(Academic) Year 1: Complete

Well, that’s about it; we’re on the tail end of finals at Salisbury University, commencement ceremonies start on Wednesday night, and that’s a wrap on my first academic year as a librarian. It’s gone incredibly fast, and as I’ve been working on my first annual evaluation packet, I realize how much I accomplished this year. I know that other institutions do this in January, but for us at SU Libraries, it’s from May to May. I thought it might help others in the evaluation process to see how mine is framed, as well as the experience of gathering it all. As I am many hours deep into playing Nintendo’s newest Zelda title, Tears of the Kingdom, I thought I might set up this post in video game terms. Please forgive the nerdiness to follow. 🙂 

Mainline Quests

I had two individual goals this year. They focus on the key aspects of my job as I settled into the position; they were threaded throughout my typical work week. My philosophy here is that I wanted to get to know my responsibilities before making (big) changes to how I conduct them. Of course, reasonable changes arose (especially with my student supervising duties) but overall, I was learning the controls. Completing the tutorial area, so to speak. These were the goals my chair and I came up with:  

  1. Get to know liaison area faculty and establish relationships. 
  1. Get to know the Research Help Desk policies and student workers with updates as needed. 

I do feel that I’ve sufficiently accomplished both objectives. Putting the number of instruction sessions, instructors I’ve worked with, and the students reached really puts the work into perspective. I don’t see this when I’m in the thick of my instruction season and doing one-shots left and right. Two of my Public Health professors are working with me more extensively for their classes next year, so relationship building is definitely happening! 

With the Research Help Desk, I made the schedule and supervised our undergraduate workers. Since I was once a student worker at my undergrad library, this was a nice full circle moment for me to become a supervisor and mentor. One thing I implemented for everyone that staffs chat is a “Chat Transcript of the Month” email, where I highlight certain questions and the excellent patron service.  

Side Adventures

Shorter than main quests, but longer than side quests are the side adventures. This involves our department goals and my role in those, but also some of my projects over the year. This included being on a student survey committee, which had the concrete steps of writing the survey about the library, determining our rollout strategy, and coming back together to discuss those results. Another department goal was to create a learning object repository for all instruction librarians, which is fully set up and starting to be populated with handouts and worksheets we can all share amongst ourselves.  

This goes beyond the library, too. I have been deeply involved in the Environmental Studies department this past year, as they’re one of my subject areas. I’m on a committee to plan an “ENVR Major for a Day” program for high schoolers sometime next fall, to hopefully bring more students to the environmental programs at SU. This has been a good way to both get to know the faculty in that area; there’s many who are affiliated, but not necessarily under the Environmental Studies department because it’s so interdisciplinary.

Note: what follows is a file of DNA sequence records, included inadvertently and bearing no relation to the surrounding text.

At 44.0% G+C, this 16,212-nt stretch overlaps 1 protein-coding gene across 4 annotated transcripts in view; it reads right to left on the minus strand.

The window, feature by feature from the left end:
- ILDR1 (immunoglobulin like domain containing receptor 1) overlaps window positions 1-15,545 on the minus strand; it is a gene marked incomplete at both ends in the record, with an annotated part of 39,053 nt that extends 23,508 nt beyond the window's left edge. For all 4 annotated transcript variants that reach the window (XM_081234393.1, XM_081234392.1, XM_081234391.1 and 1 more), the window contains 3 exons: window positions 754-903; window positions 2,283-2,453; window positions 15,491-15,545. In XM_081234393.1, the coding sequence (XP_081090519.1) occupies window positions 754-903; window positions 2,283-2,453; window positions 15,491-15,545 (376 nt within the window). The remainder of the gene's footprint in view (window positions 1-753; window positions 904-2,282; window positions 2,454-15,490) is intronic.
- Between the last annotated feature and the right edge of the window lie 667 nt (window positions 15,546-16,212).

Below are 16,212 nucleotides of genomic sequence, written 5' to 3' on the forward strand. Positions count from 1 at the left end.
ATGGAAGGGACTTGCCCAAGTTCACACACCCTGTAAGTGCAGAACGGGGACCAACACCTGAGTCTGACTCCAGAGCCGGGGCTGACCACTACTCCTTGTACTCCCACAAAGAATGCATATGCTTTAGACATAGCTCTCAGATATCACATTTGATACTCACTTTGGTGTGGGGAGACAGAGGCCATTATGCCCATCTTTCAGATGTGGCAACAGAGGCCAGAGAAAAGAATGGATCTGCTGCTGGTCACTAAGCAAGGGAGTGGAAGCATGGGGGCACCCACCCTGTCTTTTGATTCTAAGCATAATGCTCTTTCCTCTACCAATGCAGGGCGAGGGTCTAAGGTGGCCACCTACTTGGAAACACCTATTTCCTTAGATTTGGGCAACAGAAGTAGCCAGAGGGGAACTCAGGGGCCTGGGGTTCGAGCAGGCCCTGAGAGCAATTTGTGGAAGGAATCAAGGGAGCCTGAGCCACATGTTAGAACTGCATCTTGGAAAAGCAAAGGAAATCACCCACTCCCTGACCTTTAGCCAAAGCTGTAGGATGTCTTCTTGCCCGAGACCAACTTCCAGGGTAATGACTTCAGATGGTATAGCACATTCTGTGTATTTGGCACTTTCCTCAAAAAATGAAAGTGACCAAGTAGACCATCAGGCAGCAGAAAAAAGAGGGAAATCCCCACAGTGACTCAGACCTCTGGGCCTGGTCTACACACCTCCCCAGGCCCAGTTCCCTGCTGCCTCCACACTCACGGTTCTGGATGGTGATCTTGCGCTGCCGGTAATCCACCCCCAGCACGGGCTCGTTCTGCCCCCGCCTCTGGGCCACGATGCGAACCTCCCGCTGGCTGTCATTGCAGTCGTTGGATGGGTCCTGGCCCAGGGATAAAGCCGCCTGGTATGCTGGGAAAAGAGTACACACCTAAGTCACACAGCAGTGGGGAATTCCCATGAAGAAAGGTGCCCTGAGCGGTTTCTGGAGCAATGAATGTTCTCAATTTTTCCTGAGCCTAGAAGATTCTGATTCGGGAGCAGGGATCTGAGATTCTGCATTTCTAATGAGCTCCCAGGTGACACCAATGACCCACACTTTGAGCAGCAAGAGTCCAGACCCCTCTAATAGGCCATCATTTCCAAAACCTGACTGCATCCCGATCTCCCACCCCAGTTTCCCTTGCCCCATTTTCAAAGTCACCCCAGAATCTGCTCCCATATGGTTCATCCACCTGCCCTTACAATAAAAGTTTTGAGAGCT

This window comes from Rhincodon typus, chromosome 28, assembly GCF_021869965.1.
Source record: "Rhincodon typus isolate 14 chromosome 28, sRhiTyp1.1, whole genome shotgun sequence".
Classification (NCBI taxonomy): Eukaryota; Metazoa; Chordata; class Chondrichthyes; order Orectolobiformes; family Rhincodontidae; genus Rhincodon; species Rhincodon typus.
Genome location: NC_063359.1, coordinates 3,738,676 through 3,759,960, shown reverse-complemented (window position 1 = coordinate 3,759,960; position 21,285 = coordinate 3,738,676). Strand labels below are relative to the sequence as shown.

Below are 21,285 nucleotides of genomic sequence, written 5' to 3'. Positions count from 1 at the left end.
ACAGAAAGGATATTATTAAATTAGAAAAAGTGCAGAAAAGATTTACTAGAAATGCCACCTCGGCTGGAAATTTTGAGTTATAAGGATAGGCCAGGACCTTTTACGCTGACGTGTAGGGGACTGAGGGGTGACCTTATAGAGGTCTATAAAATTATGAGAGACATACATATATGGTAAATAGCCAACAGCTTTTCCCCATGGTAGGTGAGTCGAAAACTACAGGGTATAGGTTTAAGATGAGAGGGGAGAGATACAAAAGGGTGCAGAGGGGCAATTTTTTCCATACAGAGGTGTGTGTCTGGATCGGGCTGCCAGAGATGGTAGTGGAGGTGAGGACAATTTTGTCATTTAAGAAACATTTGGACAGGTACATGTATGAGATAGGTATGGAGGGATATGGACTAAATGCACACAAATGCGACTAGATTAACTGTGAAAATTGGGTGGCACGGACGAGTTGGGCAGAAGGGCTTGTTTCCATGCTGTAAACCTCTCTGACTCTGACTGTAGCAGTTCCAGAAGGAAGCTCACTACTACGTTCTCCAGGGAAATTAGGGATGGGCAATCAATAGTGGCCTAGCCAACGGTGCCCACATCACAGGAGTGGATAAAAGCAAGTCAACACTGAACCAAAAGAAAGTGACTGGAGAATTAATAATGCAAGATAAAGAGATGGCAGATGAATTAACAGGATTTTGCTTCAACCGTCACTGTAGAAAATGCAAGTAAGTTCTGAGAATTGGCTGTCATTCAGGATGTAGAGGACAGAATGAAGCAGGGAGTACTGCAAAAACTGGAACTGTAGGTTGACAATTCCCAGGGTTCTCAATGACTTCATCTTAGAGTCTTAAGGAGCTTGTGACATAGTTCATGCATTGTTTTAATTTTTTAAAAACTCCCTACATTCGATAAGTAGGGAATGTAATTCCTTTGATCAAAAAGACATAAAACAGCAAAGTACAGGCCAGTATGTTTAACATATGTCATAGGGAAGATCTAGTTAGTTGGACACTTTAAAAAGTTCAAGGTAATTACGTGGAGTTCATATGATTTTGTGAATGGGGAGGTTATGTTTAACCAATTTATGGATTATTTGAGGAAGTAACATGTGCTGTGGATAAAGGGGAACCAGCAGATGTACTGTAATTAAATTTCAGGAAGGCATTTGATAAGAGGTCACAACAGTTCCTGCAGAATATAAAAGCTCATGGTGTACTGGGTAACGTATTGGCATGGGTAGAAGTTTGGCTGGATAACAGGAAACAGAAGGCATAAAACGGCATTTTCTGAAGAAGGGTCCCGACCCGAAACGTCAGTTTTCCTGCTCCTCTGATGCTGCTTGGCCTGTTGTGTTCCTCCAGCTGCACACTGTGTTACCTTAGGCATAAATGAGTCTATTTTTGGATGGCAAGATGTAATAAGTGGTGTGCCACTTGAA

Side Quests

These are something that took maybe a week or less, but still required my time. A perfect type of side quest could be my attendance at the ACRL 2023 conference – only 3 days, technically, but a large undertaking nonetheless. Additionally, some of the proposals I’ve sent in for conferences and one book chapter could be considered a “side quest” – not part of my job description explicitly, but something I am expected to do given my status as faculty. They’re also the totally random stuff that comes up on a day-to-day basis, like making signs for the on-call librarians at the reference desk over winter break, for example. Something like that isn’t listed in my annual evaluation of course; that would be practically impossible unless I was taking detailed notes of my day-to-day. But as I run with this video game framing, it’s kind of the “other duties as assigned” part of many job descriptions.  

My “dump document”

Around August 2022, I started throwing everything I was doing that could go in the annual evaluation in a document on my OneDrive. I went to a webinar? Thrown in there, it can go under my “professional development” section later. Helped with move-in day? Noted for service (and especially the 6am-10am part…). I also went back through my calendar to pull anything I may have forgotten. In hindsight, I’ll just start my next annual evaluation document now, filling things in as I go; it did create more work to organize that initial dump document into our eval template. I’ve also vowed to myself not to simply title something “Webinar” in my calendar.  

Final thoughts

This was the first time that I compiled an annual evaluation like this. In all my past jobs, it took the form of a check-in with my supervisor. Even though the process is a bit tedious, I found it rewarding to dig into the details of how much I actually accomplished as a first-year academic librarian. There’s a lot to celebrate there, and I invite you all to celebrate your own accomplishments from the past academic year – sound off in the comments if you have any you’d like to share, whether it’s a main quest, side adventure, or side quest. 

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